Reading Timm’s account, you can feel that he was ashamed and horrified that he had a brother like this. And he’s ashamed and horrified because of the way people spoke right after the war. Many found it perfectly OK that Jews were killed and were only angry about losing the war. Many others said they “didn’t know” but it was clear they had only chosen not to know.

The silence and passivity of the masses disgusted Timm. He also found out that many soldiers were given a choice whether they wanted to be part of a firing squad or not. Hardly anyone said no. Interestingly though, saying no, had absolutely no consequences. They didn’t choose to fire people because they were scared but simply because they wanted to.

Timm also explores his father’s authoritarian education methods which were pretty typical for that time. Kids had to obey and if they didn’t  they were slapped, hit or worse. Psychologists have found out a long time ago that this “black pedagogy” as it is called was one of the reasons why Hitler and Nazism were so successful.

While the book is harsh on his family and many other Germans, it still captures the suffering. His family, like so many others, lost everything when Hamburg was destroyed in ’43. For many years they lived in a cellar.

In My Brothers’ Shadow is also amazing as a book about writing a memoir. What it means to dig deeper and find family secrets. It’s not surprising, he was only able to write about everything so honestly, after his parents and sister were dead.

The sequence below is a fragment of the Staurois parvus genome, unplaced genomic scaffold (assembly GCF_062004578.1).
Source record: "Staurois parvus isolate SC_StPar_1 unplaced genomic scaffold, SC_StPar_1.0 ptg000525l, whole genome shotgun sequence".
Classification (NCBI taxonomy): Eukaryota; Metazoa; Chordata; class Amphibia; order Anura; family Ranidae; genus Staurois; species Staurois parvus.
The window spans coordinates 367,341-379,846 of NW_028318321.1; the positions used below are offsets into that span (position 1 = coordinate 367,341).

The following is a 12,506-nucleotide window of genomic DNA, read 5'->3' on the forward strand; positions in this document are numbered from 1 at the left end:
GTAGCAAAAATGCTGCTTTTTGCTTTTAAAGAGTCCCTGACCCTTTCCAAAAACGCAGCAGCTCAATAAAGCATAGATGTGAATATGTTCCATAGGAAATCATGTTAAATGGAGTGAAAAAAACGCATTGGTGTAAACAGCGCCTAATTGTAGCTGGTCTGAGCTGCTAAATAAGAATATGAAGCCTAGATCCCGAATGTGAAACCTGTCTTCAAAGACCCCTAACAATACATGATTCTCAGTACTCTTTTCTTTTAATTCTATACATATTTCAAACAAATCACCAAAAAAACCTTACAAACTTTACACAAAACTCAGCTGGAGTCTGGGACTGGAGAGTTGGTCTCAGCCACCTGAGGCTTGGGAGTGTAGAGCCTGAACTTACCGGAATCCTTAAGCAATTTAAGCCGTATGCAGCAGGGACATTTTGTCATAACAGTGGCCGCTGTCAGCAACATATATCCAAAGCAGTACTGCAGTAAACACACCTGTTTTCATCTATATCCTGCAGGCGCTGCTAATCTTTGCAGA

Uwe Timm is a wonderful, stylish writer that’s why this memoir has many poetic elements. It is a fascinating and touching story of a German family.

One thing that Timm’s elegant and poignant memoir illustrates admirably well – silence is political. Looking the other way is not innocence it’s complicity. This should be self-evident, unfortunately, it wasn’t then and it’s still not now. I’m glad I finally read this memoir. Especially just after Kempowski’s novel. They are great companion pieces.

Walter Kempowski: All for Nothing – Alles umsonst (2006) Literature and War Readalong November 2016

alles-umsonstAll For Nothing

Until not too long ago, even Germans thought it was in bad taste to write about German suffering during WWII. The feeling of guilt ran too deep. I still remember the discussion when the movie Anonyma came out in 2008. It’s based on the diary of a German woman who was in Berlin when the Russian army arrived. She was one of 2,000,000 German women who were raped many times by the Russian troops. We may look at the war any which way we want, there’s no denying that the Germans suffered too. We just have to think of the bombing of Dresden, the mass rapes of German women by Russian troops and – of course – the huge number of people who were forced to flee from the East towards the West, when the war was lost. Many of these Germans would never be able to return because the place they came from wouldn’t be part of Germany anymore.

This may seem a lengthy introduction but it’s essential to understand not only the importance but the scope of Walter Kempowskis’ powerful and chilling novel All For Nothing – Alles umsonst .

All for Nothing is set in East Prussia, in the winter of 45. In January, to be precise. The story mostly takes place on the Georgenhof estate, located near Mitkau, not too far from Königsberg. Königsberg which was once famous was almost completely destroyed and is now called Kaliningrad. For further understanding, I’ve added two maps.

east-prussia

The map above shows East Prussia in red. The other one below, is a map from 1945. It is more detailed and shows other territories. It’s easy to understand when you look at the maps, how precarious the situation was for the civilians in East Prussia when the Russians started to advance.

germany-1945